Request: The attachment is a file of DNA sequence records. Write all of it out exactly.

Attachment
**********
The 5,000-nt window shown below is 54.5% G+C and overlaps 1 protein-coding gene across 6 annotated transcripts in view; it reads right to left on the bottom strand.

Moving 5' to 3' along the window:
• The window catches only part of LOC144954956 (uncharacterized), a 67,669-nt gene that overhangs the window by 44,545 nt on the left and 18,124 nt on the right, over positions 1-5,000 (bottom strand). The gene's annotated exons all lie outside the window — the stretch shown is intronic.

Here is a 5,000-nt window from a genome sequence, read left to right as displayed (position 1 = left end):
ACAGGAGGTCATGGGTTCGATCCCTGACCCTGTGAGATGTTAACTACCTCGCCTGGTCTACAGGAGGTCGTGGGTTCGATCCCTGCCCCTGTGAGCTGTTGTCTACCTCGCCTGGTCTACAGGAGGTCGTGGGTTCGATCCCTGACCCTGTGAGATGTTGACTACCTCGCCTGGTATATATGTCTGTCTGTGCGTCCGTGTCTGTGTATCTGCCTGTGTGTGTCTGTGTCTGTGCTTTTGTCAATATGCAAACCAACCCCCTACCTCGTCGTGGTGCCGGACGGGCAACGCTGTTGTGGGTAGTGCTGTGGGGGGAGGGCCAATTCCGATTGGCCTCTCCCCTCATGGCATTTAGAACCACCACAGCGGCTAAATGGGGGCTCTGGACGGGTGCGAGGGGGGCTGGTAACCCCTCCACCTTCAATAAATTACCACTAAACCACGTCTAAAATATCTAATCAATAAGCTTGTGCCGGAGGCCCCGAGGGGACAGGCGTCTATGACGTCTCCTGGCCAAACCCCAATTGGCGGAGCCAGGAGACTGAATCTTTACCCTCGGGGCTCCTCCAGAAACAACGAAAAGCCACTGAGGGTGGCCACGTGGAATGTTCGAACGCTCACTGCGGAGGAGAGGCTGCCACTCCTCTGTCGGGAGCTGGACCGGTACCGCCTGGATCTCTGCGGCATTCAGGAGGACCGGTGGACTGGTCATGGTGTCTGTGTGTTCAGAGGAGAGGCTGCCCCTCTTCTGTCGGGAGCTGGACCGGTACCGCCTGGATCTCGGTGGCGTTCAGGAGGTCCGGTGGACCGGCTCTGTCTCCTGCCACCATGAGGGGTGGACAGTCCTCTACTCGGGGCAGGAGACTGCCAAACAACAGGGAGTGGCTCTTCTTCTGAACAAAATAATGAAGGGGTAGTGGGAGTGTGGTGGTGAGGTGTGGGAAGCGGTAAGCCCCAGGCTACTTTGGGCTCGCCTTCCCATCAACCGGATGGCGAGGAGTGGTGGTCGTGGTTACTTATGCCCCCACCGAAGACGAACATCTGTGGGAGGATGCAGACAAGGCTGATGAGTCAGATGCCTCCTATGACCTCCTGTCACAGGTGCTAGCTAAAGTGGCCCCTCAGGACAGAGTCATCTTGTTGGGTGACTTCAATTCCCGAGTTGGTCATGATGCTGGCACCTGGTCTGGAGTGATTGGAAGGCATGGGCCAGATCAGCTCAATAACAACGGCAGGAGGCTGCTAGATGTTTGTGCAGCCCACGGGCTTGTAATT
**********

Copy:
The 5,000-nt window shown below is 54.5% G+C and overlaps 1 protein-coding gene across 6 annotated transcripts in view; it reads right to left on the bottom strand.

Moving 5' to 3' along the window:
• The window catches only part of LOC144954956 (uncharacterized), a 67,669-nt gene that overhangs the window by 44,545 nt on the left and 18,124 nt on the right, over positions 1-5,000 (bottom strand). The gene's annotated exons all lie outside the window — the stretch shown is intronic.

Here is a 5,000-nt window from a genome sequence, read left to right as displayed (position 1 = left end):
ACAGGAGGTCATGGGTTCGATCCCTGACCCTGTGAGATGTTAACTACCTCGCCTGGTCTACAGGAGGTCGTGGGTTCGATCCCTGCCCCTGTGAGCTGTTGTCTACCTCGCCTGGTCTACAGGAGGTCGTGGGTTCGATCCCTGACCCTGTGAGATGTTGACTACCTCGCCTGGTATATATGTCTGTCTGTGCGTCCGTGTCTGTGTATCTGCCTGTGTGTGTCTGTGTCTGTGCTTTTGTCAATATGCAAACCAACCCCCTACCTCGTCGTGGTGCCGGACGGGCAACGCTGTTGTGGGTAGTGCTGTGGGGGGAGGGCCAATTCCGATTGGCCTCTCCCCTCATGGCATTTAGAACCACCACAGCGGCTAAATGGGGGCTCTGGACGGGTGCGAGGGGGGCTGGTAACCCCTCCACCTTCAATAAATTACCACTAAACCACGTCTAAAATATCTAATCAATAAGCTTGTGCCGGAGGCCCCGAGGGGACAGGCGTCTATGACGTCTCCTGGCCAAACCCCAATTGGCGGAGCCAGGAGACTGAATCTTTACCCTCGGGGCTCCTCCAGAAACAACGAAAAGCCACTGAGGGTGGCCACGTGGAATGTTCGAACGCTCACTGCGGAGGAGAGGCTGCCACTCCTCTGTCGGGAGCTGGACCGGTACCGCCTGGATCTCTGCGGCATTCAGGAGGACCGGTGGACTGGTCATGGTGTCTGTGTGTTCAGAGGAGAGGCTGCCCCTCTTCTGTCGGGAGCTGGACCGGTACCGCCTGGATCTCGGTGGCGTTCAGGAGGTCCGGTGGACCGGCTCTGTCTCCTGCCACCATGAGGGGTGGACAGTCCTCTACTCGGGGCAGGAGACTGCCAAACAACAGGGAGTGGCTCTTCTTCTGAACAAAATAATGAAGGGGTAGTGGGAGTGTGGTGGTGAGGTGTGGGAAGCGGTAAGCCCCAGGCTACTTTGGGCTCGCCTTCCCATCAACCGGATGGCGAGGAGTGGTGGTCGTGGTTACTTATGCCCCCACCGAAGACGAACATCTGTGGGAGGATGCAGACAAGGCTGATGAGTCAGATGCCTCCTATGACCTCCTGTCACAGGTGCTAGCTAAAGTGGCCCCTCAGGACAGAGTCATCTTGTTGGGTGACTTCAATTCCCGAGTTGGTCATGATGCTGGCACCTGGTCTGGAGTGATTGGAAGGCATGGGCCAGATCAGCTCAATAACAACGGCAGGAGGCTGCTAGATGTTTGTGCAGCCCACGGGCTTGTAATT